Between the euro crisis, the immigration crisis, “contagion”, and the austerity wars, you may have found it a bit hard to keep track of all the crises affecting the EU. But good news! Soon they might all just merge into one—in Greece. The Wall Street Journal reports:
The International Monetary Fund says it can’t lend to Greece without radical spending cuts by Athens or costly debt forgiveness by Berlin. Greece’s key European interlocutor, German Chancellor Angela Merkel, is under such political pressure at home over barely controlled migration inflows that she’s less able than before to take an unpopular stand over Greece’s debt woes.
The IMF’s tough demands for far-reaching fiscal retrenchment go well beyond what Syriza has signaled it is prepared to swallow, making Mr. Tsipras’s goal of a deal to unlock bailout money by late March improbable, European officials say. Some analysts believe Mr. Tsipras might opt for early elections if he can’t break the impasse with creditors.
Meanwhile growing tensions and finger-pointing between Greece and other European Union countries, including Austria and Slovakia, over migration is deepening many Greeks’ perception that their country is being made a scapegoat. A backdrop of popular hostility toward the EU—which a record 81% of Greeks now mistrust, according to a European Commission survey released on Monday—makes it harder for Mr. Tsipras to sell fiscal austerity measures demanded by European creditors and the IMF.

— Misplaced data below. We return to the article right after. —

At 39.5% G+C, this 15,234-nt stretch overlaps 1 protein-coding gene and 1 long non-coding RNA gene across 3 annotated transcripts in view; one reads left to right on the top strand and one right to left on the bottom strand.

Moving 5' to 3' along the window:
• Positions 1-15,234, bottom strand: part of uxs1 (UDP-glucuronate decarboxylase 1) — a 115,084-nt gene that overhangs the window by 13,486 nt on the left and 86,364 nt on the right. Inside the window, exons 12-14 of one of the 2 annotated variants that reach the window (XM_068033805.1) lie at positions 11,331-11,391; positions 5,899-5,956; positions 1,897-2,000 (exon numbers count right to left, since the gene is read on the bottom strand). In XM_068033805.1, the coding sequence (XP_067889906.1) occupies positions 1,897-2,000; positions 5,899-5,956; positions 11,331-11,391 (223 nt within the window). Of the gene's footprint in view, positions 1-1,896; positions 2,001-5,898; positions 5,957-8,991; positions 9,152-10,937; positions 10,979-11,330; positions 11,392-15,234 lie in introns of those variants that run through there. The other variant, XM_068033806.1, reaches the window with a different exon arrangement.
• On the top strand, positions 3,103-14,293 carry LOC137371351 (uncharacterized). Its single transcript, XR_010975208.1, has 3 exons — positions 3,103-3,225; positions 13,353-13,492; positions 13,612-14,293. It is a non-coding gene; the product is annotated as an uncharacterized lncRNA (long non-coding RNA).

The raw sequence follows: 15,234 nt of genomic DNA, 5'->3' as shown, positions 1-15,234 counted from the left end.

The Austrian-Balkan pact to shut the immigration pathway through south-eastern Europe and isolate the problem in Greece, which we have covered throughout this week, may have marked a serious escalation in the immigration crisis. It signaled that several EU countries no longer had faith in the bloc’s formal structures to deal with the problem, and as such severely restricted the room for maneuver in Brussels and Berlin going forward.
But it also, as this story indicates, piled more pressure on Greece at the worst possible time. The “Vienna Declaration” countries may think Greece is beyond help and/or unwilling to help itself, but there’s a reason European leaders have worried about contagion and precedent throughout both the financial and immigration crisis. Once a euro country defaults—once an EU nation is kicked out of Schengen—once a country that has cooperated (however grudgingly, at times) with Berlin’s & Brussels’ austerity programs over the years gets the shaft—then where do such things end? And what lessons will other EU countries draw from it?